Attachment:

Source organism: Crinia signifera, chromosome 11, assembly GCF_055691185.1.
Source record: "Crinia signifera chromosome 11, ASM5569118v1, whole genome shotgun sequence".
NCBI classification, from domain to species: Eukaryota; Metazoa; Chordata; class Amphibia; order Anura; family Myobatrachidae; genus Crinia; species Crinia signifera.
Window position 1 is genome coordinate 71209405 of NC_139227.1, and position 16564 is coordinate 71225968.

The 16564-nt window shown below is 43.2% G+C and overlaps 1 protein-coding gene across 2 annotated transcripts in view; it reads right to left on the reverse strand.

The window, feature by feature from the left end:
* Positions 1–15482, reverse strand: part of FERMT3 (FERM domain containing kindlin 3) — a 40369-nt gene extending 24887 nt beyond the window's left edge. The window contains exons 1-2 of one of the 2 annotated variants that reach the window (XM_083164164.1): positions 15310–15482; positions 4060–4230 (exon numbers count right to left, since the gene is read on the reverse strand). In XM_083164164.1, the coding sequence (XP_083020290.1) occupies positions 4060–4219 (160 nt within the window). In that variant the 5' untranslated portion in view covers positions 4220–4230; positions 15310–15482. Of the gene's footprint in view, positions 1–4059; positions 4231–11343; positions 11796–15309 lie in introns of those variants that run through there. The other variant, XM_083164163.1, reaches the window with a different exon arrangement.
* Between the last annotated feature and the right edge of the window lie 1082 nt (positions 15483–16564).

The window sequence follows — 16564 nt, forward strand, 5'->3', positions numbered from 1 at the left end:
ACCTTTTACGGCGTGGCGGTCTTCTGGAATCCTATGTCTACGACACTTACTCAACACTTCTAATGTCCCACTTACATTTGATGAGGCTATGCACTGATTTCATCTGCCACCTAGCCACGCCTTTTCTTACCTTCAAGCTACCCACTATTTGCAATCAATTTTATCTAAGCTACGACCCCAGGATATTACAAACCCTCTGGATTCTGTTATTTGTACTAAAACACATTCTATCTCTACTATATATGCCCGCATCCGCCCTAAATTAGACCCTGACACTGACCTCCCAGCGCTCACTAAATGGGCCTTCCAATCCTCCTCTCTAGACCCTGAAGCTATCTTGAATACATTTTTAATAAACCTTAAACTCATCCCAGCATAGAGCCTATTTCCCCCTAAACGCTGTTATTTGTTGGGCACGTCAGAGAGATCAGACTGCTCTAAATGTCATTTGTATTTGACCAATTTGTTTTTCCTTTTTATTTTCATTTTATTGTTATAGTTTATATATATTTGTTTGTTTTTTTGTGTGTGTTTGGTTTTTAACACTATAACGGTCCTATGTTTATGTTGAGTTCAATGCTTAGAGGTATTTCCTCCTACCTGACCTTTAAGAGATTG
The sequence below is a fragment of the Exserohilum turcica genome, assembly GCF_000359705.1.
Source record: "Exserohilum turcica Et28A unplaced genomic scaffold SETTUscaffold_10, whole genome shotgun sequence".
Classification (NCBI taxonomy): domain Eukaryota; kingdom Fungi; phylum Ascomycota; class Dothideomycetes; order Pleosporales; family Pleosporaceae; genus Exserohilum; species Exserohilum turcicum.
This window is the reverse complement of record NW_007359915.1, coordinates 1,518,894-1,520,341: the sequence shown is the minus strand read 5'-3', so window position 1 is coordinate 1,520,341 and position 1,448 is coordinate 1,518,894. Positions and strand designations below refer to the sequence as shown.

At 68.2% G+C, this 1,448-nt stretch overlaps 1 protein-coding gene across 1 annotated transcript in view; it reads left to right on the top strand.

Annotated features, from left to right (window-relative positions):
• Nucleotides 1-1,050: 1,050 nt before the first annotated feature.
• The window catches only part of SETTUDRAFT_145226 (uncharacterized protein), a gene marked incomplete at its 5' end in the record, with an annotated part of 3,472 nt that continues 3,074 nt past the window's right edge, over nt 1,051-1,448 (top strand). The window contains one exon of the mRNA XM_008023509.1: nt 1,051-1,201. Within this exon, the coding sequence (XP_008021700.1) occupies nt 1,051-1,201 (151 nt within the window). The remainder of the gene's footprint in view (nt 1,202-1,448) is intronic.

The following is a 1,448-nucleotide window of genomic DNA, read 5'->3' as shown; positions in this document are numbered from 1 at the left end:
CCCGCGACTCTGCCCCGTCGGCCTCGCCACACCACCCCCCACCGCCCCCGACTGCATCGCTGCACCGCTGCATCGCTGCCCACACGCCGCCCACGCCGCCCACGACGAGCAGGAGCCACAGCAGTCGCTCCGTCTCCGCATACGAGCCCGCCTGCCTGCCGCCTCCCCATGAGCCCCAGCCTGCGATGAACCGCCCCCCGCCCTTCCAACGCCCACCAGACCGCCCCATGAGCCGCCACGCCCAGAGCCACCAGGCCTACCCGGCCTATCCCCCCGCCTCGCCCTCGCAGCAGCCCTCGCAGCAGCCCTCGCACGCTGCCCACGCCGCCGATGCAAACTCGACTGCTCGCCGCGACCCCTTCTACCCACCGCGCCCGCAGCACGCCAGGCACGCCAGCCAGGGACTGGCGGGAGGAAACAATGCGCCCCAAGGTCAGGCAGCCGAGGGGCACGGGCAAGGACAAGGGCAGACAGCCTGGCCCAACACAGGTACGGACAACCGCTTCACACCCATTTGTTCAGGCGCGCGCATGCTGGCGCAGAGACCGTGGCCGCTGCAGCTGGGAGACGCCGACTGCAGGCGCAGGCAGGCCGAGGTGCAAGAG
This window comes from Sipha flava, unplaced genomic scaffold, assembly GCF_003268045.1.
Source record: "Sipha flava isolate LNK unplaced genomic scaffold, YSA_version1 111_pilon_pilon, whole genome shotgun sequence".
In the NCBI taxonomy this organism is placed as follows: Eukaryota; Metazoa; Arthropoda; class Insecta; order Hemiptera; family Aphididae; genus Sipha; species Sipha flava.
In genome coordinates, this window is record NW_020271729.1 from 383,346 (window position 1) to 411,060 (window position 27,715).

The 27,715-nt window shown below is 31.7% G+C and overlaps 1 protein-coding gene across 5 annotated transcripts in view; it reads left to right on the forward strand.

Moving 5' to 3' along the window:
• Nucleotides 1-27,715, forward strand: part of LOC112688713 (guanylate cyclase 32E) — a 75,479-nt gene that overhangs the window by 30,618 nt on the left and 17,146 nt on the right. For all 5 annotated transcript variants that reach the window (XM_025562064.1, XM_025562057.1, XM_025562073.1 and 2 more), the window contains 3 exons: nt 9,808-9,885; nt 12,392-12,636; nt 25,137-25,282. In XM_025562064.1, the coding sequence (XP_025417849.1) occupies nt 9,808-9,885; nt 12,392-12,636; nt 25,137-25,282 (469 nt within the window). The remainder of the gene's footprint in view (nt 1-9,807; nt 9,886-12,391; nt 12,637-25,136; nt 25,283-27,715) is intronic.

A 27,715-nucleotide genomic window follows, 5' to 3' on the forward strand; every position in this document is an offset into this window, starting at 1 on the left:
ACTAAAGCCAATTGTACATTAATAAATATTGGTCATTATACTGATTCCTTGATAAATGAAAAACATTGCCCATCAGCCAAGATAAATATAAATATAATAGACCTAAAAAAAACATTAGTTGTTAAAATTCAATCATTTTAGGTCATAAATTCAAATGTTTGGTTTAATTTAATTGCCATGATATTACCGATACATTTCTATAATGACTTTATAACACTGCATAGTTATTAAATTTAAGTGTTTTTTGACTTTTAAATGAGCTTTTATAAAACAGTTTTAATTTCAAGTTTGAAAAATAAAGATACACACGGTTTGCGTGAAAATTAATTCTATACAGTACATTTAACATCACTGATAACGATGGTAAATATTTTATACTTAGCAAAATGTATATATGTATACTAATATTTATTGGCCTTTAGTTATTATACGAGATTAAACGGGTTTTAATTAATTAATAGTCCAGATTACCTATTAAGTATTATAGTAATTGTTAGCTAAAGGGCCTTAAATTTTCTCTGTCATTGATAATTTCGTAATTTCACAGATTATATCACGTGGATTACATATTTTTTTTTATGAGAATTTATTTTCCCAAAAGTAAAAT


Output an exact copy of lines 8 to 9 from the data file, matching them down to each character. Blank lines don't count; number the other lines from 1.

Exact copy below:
* Between the last annotated feature and the right edge of the window lie 1082 nt (positions 15483–16564).

The window sequence follows — 16564 nt, forward strand, 5'->3', positions numbered from 1 at the left end: